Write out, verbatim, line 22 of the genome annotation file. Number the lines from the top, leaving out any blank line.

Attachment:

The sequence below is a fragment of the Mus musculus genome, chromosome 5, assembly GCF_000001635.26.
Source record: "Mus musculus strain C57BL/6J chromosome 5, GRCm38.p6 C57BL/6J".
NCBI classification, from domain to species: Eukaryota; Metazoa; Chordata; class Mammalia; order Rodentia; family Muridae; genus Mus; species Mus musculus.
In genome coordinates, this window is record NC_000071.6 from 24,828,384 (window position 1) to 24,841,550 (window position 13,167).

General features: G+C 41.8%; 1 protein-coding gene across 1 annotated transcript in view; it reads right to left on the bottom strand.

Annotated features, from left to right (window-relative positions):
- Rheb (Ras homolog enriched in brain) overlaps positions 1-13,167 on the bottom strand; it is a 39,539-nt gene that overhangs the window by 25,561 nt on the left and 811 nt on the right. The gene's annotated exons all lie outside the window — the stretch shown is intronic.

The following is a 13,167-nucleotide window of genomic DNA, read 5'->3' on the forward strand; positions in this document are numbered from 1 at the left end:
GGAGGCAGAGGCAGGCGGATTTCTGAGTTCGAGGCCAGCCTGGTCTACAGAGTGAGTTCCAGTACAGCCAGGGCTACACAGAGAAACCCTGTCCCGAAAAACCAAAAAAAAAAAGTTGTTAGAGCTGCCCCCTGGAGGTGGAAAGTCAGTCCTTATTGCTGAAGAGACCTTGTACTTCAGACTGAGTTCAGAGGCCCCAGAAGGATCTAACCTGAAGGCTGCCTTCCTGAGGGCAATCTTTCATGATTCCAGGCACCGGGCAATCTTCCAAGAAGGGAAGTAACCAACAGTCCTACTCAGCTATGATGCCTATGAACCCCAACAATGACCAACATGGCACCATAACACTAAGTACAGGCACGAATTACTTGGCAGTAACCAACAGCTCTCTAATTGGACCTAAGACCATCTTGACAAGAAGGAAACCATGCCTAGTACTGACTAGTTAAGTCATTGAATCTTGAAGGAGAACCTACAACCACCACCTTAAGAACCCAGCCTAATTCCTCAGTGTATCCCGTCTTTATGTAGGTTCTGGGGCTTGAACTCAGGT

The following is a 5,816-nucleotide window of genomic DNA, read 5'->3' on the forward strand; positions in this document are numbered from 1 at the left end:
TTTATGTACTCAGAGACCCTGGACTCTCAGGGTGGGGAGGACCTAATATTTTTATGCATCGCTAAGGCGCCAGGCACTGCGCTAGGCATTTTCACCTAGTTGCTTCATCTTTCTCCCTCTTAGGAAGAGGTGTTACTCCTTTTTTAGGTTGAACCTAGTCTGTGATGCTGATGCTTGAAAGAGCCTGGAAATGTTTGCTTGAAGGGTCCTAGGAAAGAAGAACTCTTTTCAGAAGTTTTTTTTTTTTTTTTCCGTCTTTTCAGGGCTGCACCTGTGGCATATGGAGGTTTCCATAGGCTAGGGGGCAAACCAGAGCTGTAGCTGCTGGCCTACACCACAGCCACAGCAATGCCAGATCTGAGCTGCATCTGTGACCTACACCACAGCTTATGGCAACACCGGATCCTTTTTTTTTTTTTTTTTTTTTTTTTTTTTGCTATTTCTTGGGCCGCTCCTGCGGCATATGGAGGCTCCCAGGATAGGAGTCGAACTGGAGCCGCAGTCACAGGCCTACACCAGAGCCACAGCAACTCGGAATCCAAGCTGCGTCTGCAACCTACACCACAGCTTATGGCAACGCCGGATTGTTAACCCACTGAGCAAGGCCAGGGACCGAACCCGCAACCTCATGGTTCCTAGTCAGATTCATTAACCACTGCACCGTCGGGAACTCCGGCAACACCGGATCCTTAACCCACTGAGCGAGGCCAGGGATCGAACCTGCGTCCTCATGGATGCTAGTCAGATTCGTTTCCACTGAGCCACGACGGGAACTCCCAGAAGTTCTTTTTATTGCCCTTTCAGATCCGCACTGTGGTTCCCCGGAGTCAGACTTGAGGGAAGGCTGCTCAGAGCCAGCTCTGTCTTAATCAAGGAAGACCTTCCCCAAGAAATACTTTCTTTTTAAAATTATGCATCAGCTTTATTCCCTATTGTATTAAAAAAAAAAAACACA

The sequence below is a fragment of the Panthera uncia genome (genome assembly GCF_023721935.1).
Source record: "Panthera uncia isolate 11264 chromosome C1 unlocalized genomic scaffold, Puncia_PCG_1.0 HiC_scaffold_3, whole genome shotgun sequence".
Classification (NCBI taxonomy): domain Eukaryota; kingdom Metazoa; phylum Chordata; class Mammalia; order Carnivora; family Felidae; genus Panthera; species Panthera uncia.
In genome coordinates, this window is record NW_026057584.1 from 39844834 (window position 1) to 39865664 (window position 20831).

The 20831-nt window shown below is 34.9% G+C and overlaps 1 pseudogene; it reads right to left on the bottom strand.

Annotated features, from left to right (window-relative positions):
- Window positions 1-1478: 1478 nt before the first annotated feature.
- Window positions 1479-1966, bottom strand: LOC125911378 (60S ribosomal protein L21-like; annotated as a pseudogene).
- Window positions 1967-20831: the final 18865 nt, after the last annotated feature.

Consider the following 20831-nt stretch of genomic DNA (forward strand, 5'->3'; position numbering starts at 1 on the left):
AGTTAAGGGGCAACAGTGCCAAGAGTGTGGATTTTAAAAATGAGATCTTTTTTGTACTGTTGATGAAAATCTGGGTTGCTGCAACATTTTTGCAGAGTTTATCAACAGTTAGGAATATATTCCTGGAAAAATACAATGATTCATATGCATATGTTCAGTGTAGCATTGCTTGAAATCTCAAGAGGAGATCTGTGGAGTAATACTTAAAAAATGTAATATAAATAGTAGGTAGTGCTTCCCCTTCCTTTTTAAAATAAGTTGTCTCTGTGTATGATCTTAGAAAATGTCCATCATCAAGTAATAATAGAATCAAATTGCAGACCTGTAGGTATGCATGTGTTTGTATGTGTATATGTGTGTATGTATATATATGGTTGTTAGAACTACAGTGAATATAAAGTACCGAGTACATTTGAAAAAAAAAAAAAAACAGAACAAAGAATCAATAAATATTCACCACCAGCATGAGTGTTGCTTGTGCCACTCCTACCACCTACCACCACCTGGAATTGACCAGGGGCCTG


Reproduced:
AGTTAAGGGGCAACAGTGCCAAGAGTGTGGATTTTAAAAATGAGATCTTTTTTGTACTGTTGATGAAAATCTGGGTTGCTGCAACATTTTTGCAGAGTTTATCAACAGTTAGGAATATATTCCTGGAAAAATACAATGATTCATATGCATATGTTCAGTGTAGCATTGCTTGAAATCTCAAGAGGAGATCTGTGGAGTAATACTTAAAAAATGTAATATAAATAGTAGGTAGTGCTTCCCCTTCCTTTTTAAAATAAGTTGTCTCTGTGTATGATCTTAGAAAATGTCCATCATCAAGTAATAATAGAATCAAATTGCAGACCTGTAGGTATGCATGTGTTTGTATGTGTATATGTGTGTATGTATATATATGGTTGTTAGAACTACAGTGAATATAAAGTACCGAGTACATTTGAAAAAAAAAAAAAAACAGAACAAAGAATCAATAAATATTCACCACCAGCATGAGTGTTGCTTGTGCCACTCCTACCACCTACCACCACCTGGAATTGACCAGGGGCCTG